Recently I met an American pediatrician who works at a hospital in the town of Al Ain, in the Emirate of Abu Dhabi. If was fascinating to hear about the culture of the United Arab Emirates, especially its health care system.
When the doctor (who wishes to remain anonymous, noting it is easier for Emiratis to comment on their own country than it is for foreigners) found out that one of the topics I write about is eating disorders, she told me an interesting story:
One day a girl of about 14 came into the clinic where she works, suffering from severe weight loss and fainting spells. “After doing the full history and asking many questions about the more common causes for weight decrease, none of which fit her case,” says the pediatrician, “it occurred to me that we had not asked any screening questions to rule out eating disorders.”
Her patient, she recalls, “was very engaging and cute. She was wearing the traditional abaya and shayla (the long, loose cloaks and head scarves wrapped to frame the wearer’s face), and she spoke Arabic. Through a pediatric resident who both conversed with the girl and acted as translator, the doctor asked the patient if she was satisfied with her body size.The answer came “clearly and quickly,” recalls the pediatrician: “she thought she was fat.” The physician suspected the girl might have an eating disorder.
I found this story surprising in a region where public dress for women is extremely modest and unrevealing, and where once a girl reaches puberty the culture dictates she wear the abaya and shayla. Yet even though no one could discern the shape or exact size of her body, at least in public, this 14-year-old seemed to be suffering from body image distortion and possibly an eating disorder.
The few Emirati women who are from families liberal enough to permit them to swim remain completely covered in the water. Some more fashionable types might sport a bathing outfit known as a “burqini,” a headscarf-tunic-pants ensemble that covers the head, arms and legs completely but is slightly more form fitting. Even that, explains the doctor, would be seen only occasionally, say at a Dubai water park.
It is only either in the home among immediate family, or when a woman is alone with girlfriends, the physician explains, that women can wear Western-style street clothes. Female entrances to homes are separate from buildings’ main entrances, and in large gatherings of extended family or friends, the women are cloistered together in the “ladies living room,” she adds, “where they can enjoy abaya-less fashions together.”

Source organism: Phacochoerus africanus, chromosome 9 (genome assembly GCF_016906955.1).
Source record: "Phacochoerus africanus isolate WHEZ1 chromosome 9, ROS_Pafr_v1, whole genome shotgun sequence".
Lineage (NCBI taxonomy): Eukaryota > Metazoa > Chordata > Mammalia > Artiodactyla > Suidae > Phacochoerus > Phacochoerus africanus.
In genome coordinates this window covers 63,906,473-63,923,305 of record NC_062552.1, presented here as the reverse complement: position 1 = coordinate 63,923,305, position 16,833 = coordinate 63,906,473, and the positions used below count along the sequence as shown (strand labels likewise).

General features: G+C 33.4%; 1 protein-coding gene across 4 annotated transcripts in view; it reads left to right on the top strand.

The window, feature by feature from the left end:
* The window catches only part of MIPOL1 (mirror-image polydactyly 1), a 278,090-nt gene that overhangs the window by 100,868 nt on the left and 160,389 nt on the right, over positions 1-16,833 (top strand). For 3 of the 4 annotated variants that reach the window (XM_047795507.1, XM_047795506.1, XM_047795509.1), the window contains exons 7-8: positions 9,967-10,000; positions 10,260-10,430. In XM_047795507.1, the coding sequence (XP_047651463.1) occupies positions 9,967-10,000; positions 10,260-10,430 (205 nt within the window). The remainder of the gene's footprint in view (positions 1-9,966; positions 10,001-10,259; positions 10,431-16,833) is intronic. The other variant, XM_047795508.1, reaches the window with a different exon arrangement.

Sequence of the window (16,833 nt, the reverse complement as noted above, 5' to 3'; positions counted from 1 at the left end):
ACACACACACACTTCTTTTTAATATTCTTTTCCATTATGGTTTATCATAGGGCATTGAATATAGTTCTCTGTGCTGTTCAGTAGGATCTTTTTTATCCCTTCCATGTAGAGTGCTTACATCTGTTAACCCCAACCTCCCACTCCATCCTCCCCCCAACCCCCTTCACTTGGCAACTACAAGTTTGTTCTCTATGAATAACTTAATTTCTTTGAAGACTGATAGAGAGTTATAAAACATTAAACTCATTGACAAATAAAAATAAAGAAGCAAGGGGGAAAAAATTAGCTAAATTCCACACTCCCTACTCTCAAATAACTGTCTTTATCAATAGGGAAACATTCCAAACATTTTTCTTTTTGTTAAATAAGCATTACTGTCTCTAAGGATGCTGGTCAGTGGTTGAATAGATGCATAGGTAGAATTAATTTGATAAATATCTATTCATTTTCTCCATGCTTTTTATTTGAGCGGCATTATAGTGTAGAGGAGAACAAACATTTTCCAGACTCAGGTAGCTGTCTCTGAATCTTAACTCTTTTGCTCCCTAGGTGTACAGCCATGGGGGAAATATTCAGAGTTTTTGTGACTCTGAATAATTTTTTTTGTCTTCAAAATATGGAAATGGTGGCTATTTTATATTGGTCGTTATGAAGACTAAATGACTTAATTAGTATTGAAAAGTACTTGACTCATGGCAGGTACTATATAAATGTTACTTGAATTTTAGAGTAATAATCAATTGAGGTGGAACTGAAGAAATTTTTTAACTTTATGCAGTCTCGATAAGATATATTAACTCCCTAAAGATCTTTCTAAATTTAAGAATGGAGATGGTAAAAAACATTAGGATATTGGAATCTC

So in a society where revealing clothing is taboo, where there are limited opportunities to see a woman’s size and shape, where did the 14-year-old patient’s notions and standards about what is “fat” come from?
A quick search called up this article about a 2010 survey of 500 Emirati university women, a quarter of whom were deemed to possibly have an eating disorders. The study showed that increased media influence played a significant role in the high percentage of women considered at risk for an eating disorder. Almost 90 percent of study subjects reported watching at least 17 hours of television a week, while nearly 75 percent reported reading appearance-related magazines.
The Muslim Observer noted that despite innumerable fatwas issued by Muslim clerics against TV, western television and movies are “the daily bread of many Gulf residents and have made an irrevocable mark on the social fabric of the region.” Western fashion magazines such as Vogue, Cosmopolitan, Marie Claire and Elle are all sold in the UAE, the says the pediatrician, adding, “Shopping and fashion are national past times. The clothing women wear beneath the abayas and the handbags they carry are top-notch fashions.”
Sadly, treatment of eating disorders in the UAE lags far behind its incidence, and this article in the Abu Dhabi publication The National notes that many families must leave the country for the U.K., Switzerland or the U.S. to get adequate treatment. Marcia has seen evidence of this first-hand: Last spring she treated an Emirati patient at a private school in New England, and recalls. “Her team here insisted she live with relatives in Houston to get further treatment before returning home.”
So what happened to the 14-year-old girl? Alas, the Emirati healthcare system, while great at dealing with acute illness, says the physician, is not as good with long-term issues. She sent the patient to get some baseline lab work and referred her to both a psychologist and nutritionist/dietician. Now many months later, the patient has not made an appointment with the psychologist, has not returned to the pediatrics clinic as requested and still has not had her appointment with the nutritionist.
Unlike in America, where pediatricians follow patients through their college years, there is no such protocol in the UAE. “For many years teenagers were considered ‘lost’ patients,” whose needs were largely overlooked,” says the pediatrician. “Outside the U.S., health care of the adolescent has a very long way to go.”